A court in Burundi on Thursday sentenced four journalists to two and a half years in prison after they were convicted on charges of trying to undermine state security.
One of their lawyers, Martin Ndayisaba, told journalists they will appeal the decision of the court in Bubanza Province. They have 30 days to do so.
The journalists are with Iwacu, one of the few remaining private media organizations in the East African nation.
They were arrested in October in Musigati district in the western province while covering the aftermath of clashes between the army and a rebel group from South Kivu in neighboring Congo.
President Pierre Nkurunziza's government has cracked down on the media ahead of this year's election in May. Several local radio stations and media houses have been closed and many journalists have fled the country.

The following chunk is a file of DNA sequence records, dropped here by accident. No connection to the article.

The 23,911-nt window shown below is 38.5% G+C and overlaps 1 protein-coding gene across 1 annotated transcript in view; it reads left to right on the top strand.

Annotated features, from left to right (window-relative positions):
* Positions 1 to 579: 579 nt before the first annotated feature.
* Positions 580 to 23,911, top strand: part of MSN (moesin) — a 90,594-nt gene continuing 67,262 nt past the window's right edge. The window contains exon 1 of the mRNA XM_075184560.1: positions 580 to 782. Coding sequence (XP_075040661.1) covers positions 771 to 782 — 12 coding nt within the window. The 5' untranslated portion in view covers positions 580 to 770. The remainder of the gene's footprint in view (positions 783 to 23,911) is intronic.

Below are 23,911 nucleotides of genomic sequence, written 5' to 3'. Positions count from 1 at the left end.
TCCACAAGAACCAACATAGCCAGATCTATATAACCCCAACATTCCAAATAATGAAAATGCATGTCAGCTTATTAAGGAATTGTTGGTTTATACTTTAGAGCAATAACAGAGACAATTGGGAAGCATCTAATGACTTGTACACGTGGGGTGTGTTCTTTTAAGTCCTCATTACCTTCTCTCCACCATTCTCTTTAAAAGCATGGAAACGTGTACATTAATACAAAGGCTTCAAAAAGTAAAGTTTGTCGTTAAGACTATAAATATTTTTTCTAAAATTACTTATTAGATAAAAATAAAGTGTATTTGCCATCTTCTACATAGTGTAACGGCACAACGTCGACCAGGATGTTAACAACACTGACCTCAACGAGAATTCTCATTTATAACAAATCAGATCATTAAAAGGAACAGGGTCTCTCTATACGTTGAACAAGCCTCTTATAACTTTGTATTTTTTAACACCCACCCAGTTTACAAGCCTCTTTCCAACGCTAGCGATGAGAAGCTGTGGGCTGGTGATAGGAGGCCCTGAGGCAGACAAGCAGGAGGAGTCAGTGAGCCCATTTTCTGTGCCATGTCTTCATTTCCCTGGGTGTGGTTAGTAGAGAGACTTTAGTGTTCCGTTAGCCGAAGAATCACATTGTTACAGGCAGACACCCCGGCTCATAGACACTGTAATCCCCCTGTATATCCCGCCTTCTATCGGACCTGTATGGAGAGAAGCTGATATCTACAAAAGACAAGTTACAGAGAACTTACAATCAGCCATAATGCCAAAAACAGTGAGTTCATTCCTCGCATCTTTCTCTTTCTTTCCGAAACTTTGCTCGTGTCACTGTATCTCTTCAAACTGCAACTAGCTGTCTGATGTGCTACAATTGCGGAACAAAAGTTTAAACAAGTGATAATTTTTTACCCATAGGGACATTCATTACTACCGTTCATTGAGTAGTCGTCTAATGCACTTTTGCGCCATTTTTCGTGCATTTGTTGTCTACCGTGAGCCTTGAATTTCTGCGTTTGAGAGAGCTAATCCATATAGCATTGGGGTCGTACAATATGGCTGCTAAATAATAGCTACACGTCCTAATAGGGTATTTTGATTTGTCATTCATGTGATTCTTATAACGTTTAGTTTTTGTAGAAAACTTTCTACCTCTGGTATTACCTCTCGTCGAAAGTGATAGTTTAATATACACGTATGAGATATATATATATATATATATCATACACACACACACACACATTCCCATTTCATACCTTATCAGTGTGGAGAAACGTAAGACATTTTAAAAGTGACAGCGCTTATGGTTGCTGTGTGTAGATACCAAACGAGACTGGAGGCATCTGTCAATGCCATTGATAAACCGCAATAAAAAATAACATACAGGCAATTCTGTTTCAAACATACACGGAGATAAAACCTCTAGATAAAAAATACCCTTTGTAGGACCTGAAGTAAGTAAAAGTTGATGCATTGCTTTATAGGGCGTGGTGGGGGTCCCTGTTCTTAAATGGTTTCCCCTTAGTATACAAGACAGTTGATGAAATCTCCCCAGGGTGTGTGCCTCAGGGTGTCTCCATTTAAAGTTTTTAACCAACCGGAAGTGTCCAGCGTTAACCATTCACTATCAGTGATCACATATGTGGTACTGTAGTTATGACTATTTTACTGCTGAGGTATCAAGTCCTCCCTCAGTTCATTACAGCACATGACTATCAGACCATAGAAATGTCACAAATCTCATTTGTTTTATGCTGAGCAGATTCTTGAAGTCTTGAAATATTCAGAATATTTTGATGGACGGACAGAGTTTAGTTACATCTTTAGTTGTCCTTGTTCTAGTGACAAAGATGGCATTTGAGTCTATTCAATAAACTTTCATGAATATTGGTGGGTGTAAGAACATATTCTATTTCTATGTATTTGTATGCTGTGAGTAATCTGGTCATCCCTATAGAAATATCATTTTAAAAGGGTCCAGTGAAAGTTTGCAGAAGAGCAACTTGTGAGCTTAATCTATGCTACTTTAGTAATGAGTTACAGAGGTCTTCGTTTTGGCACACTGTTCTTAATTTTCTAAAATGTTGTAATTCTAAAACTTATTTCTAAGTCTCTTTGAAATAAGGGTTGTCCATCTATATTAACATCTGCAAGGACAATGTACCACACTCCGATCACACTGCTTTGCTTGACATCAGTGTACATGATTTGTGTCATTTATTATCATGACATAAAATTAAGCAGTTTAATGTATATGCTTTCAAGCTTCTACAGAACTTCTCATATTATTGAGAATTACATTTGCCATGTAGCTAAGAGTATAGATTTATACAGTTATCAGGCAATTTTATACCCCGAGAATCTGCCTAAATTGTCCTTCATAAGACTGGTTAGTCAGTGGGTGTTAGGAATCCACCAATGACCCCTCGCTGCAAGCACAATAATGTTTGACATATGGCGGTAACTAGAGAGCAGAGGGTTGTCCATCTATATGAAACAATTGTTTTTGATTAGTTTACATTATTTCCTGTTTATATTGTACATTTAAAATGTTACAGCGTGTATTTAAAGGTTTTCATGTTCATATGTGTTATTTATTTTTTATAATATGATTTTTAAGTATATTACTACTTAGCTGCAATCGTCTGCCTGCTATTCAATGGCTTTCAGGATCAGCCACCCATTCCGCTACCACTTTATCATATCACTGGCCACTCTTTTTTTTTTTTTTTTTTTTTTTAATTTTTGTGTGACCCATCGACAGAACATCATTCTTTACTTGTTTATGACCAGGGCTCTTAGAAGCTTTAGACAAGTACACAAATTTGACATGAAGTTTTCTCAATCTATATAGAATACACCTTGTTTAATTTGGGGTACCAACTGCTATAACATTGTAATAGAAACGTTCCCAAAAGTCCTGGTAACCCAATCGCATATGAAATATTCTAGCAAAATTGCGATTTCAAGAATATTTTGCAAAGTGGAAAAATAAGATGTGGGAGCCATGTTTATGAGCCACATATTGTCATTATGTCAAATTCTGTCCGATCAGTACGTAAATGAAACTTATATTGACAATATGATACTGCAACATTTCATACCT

The government suspended broadcasts in Burundi by Voice of America and the BBC. Jean Bigirimana, a journalist with Iwacu, has been missing since July 2016.
Burundi has been plagued by political violence since 2015, when Nkurunziza announced he would seek a disputed third term. He won re-election despite widespread protests, and the United Nations says more than 1,200 people have been killed in the ensuing crackdown.
Nkurunziza has said he will not run again and the ruling party recently named an army general as its candidate for the election.
Amnesty International said the conviction and jail sentences for the journalists "on trumped-up charges marks a sad day for the right to freedom of expression and press freedom in Burundi,'' said Seif Magango, Amnesty International's deputy director for East Africa.
"The authorities must quash the conviction and sentences, and the four journalists must be immediately and unconditionally released. ... The Burundian authorities must ensure that every journalist in the country can work freely, without fear of arrest, harassment or intimidation, particularly ahead of upcoming elections.''